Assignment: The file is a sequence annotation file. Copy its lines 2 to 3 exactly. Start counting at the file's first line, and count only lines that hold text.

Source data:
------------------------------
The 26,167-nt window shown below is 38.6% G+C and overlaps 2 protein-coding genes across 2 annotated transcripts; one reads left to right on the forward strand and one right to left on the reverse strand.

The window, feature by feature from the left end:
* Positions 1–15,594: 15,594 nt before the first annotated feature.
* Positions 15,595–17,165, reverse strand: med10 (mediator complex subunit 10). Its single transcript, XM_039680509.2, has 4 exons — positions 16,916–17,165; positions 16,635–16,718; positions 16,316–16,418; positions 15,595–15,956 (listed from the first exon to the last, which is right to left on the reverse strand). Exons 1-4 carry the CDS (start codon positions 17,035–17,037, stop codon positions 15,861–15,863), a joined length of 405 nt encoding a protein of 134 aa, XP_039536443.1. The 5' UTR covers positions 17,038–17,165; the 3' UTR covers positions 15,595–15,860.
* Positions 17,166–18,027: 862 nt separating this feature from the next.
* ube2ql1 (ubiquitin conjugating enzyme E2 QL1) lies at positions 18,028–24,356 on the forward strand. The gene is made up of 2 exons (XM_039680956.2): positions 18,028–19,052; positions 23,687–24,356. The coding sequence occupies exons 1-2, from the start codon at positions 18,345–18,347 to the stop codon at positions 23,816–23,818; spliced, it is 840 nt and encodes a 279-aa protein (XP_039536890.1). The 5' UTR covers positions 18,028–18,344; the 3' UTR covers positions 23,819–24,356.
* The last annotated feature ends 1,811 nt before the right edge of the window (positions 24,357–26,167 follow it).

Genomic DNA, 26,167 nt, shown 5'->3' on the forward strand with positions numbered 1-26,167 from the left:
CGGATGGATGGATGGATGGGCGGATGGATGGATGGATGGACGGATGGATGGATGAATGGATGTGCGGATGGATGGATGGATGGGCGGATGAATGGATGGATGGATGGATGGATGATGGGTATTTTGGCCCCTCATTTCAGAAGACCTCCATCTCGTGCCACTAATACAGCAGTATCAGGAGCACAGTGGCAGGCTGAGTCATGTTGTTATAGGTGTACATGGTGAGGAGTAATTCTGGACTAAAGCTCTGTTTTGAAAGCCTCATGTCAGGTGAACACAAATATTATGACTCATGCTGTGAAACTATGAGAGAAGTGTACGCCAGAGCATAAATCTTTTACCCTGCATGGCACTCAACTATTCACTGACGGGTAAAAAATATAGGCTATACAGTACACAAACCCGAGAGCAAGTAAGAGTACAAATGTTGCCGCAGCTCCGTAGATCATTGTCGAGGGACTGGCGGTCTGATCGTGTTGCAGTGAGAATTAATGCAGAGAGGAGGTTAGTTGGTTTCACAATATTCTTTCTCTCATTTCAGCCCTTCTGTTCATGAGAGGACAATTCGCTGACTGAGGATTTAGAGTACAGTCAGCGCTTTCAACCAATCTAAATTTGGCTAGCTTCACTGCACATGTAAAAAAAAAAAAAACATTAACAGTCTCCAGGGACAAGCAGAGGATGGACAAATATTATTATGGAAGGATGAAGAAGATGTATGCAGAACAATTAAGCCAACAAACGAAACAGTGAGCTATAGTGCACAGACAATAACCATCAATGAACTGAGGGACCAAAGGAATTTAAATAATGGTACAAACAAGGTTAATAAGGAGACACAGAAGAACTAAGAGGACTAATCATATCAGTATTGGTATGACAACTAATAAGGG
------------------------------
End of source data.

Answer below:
The window, feature by feature from the left end:
* Positions 1–15,594: 15,594 nt before the first annotated feature.